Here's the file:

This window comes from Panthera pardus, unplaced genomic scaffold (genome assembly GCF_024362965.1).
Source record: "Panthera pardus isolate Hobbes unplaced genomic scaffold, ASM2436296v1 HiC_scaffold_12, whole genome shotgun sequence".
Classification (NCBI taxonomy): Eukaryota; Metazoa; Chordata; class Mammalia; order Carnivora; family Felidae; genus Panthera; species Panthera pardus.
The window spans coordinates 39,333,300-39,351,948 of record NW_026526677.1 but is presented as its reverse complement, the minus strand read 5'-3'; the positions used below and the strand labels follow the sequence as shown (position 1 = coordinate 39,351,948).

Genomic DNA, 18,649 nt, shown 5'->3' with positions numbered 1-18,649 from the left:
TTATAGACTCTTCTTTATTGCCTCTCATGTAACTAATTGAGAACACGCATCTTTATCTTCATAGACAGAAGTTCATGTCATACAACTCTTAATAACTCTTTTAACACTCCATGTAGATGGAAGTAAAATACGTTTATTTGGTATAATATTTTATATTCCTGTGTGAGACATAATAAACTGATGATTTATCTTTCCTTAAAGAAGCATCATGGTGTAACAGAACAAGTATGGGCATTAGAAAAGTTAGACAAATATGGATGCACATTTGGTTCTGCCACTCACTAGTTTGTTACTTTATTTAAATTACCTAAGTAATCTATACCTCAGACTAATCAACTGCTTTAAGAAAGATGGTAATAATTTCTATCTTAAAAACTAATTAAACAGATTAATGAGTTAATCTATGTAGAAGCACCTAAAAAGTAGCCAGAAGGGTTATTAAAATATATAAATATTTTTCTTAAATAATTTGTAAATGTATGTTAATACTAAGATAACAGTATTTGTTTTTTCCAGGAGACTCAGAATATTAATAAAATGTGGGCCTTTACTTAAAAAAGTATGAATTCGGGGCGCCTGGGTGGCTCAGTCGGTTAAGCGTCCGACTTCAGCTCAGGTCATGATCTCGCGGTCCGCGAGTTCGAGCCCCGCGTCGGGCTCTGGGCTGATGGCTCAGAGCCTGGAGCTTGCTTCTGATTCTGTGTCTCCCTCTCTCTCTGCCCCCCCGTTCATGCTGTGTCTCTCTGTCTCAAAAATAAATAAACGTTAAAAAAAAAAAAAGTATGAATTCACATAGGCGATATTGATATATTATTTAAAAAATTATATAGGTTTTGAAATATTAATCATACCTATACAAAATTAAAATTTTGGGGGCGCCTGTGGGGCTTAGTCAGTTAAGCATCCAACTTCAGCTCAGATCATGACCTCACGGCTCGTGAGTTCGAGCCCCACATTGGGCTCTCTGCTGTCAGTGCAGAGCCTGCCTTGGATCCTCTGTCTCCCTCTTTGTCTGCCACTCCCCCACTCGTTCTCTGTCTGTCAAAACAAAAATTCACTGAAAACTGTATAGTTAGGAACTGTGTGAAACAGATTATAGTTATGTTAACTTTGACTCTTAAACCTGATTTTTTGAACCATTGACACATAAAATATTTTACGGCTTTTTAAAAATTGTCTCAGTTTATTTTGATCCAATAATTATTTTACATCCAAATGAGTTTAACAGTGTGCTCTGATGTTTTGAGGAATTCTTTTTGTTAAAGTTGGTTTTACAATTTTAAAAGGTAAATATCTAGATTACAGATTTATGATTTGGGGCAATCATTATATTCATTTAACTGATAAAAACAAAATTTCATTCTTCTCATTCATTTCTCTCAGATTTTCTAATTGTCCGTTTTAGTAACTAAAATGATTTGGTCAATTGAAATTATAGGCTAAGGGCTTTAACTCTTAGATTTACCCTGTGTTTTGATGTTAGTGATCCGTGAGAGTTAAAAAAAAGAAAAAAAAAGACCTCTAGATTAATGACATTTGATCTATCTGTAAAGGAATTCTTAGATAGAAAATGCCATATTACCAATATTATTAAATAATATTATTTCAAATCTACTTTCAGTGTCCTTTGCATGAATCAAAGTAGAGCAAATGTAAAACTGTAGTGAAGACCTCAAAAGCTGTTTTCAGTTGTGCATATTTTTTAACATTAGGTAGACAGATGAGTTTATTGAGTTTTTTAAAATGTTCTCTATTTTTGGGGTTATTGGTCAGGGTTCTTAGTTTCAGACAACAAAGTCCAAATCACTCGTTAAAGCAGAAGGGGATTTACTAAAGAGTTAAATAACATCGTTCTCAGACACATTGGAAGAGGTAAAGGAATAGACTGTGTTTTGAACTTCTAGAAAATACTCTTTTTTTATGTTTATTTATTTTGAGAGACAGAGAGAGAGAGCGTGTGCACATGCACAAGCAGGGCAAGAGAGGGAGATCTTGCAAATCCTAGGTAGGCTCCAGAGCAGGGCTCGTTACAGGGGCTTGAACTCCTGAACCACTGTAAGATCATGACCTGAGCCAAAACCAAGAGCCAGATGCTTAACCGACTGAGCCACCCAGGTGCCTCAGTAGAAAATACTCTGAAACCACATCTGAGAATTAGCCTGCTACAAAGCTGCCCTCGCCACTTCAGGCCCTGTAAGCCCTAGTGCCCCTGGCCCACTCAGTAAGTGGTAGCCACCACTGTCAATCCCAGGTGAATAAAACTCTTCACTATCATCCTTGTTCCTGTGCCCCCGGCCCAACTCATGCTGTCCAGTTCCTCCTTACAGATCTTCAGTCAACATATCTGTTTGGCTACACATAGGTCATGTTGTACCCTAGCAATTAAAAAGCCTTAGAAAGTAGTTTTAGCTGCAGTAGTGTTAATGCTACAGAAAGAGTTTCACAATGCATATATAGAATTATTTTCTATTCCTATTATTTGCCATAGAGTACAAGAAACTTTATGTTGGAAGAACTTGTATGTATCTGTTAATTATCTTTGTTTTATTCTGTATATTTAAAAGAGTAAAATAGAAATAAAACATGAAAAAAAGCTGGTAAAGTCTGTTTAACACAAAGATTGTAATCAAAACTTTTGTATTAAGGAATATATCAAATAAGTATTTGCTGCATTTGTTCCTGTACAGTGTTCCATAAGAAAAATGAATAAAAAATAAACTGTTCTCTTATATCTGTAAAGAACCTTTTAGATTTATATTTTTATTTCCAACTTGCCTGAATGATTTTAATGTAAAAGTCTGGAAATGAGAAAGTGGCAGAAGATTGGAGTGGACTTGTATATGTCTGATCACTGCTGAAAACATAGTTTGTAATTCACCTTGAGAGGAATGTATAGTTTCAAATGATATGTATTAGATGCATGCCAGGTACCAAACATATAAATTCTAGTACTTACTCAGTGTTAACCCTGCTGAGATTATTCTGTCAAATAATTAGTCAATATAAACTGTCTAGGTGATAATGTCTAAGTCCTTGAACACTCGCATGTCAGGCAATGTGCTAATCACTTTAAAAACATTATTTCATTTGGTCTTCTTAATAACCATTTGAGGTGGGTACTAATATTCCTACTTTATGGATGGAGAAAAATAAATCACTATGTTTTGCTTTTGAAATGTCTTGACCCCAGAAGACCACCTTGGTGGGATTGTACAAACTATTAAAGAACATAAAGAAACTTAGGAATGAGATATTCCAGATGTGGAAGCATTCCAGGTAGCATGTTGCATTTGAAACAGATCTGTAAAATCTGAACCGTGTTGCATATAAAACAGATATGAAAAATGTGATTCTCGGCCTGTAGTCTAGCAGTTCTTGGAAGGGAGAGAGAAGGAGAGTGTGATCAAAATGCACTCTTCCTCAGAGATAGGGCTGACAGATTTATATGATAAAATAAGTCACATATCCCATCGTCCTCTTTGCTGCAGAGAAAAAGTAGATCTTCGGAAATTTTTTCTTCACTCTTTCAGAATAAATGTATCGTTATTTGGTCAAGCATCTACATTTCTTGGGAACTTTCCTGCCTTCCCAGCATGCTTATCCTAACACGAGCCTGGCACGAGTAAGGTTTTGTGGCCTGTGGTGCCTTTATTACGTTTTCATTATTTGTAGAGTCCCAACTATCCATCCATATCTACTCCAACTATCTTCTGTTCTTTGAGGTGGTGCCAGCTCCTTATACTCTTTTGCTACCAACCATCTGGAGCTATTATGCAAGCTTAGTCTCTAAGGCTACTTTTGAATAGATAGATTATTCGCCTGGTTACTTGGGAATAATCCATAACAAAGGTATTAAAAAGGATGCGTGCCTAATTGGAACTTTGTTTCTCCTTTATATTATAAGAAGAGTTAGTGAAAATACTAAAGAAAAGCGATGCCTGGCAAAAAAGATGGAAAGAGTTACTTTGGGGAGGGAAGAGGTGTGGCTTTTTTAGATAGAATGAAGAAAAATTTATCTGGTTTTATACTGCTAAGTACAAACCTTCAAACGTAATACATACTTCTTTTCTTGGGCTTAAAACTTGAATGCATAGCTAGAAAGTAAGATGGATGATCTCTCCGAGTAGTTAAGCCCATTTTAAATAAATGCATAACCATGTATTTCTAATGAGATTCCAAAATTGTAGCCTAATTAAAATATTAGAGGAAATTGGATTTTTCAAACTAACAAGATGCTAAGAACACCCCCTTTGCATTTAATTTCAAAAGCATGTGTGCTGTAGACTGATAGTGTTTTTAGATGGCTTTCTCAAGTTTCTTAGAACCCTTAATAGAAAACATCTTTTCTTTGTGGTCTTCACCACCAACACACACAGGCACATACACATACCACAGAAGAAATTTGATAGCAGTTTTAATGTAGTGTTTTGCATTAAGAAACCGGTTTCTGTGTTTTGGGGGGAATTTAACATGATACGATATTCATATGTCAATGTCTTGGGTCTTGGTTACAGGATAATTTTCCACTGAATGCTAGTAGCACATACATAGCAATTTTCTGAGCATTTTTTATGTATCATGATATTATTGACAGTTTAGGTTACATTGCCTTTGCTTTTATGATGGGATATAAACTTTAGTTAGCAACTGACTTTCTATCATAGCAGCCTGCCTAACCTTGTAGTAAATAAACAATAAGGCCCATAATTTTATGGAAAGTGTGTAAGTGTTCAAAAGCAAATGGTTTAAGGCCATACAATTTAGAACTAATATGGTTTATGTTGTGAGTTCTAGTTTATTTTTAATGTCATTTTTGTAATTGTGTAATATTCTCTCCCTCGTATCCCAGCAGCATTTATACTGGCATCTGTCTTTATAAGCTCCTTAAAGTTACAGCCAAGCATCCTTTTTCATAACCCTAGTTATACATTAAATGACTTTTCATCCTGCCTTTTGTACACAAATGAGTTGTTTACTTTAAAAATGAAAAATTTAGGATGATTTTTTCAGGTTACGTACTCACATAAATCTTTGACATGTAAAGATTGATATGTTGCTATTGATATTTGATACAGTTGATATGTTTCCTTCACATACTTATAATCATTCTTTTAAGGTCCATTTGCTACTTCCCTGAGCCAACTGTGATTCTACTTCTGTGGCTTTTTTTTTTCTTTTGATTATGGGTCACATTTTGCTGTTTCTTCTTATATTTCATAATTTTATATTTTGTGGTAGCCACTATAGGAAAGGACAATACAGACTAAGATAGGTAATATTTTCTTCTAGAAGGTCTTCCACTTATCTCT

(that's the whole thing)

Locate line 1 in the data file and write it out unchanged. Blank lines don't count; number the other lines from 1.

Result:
This window comes from Panthera pardus, unplaced genomic scaffold (genome assembly GCF_024362965.1).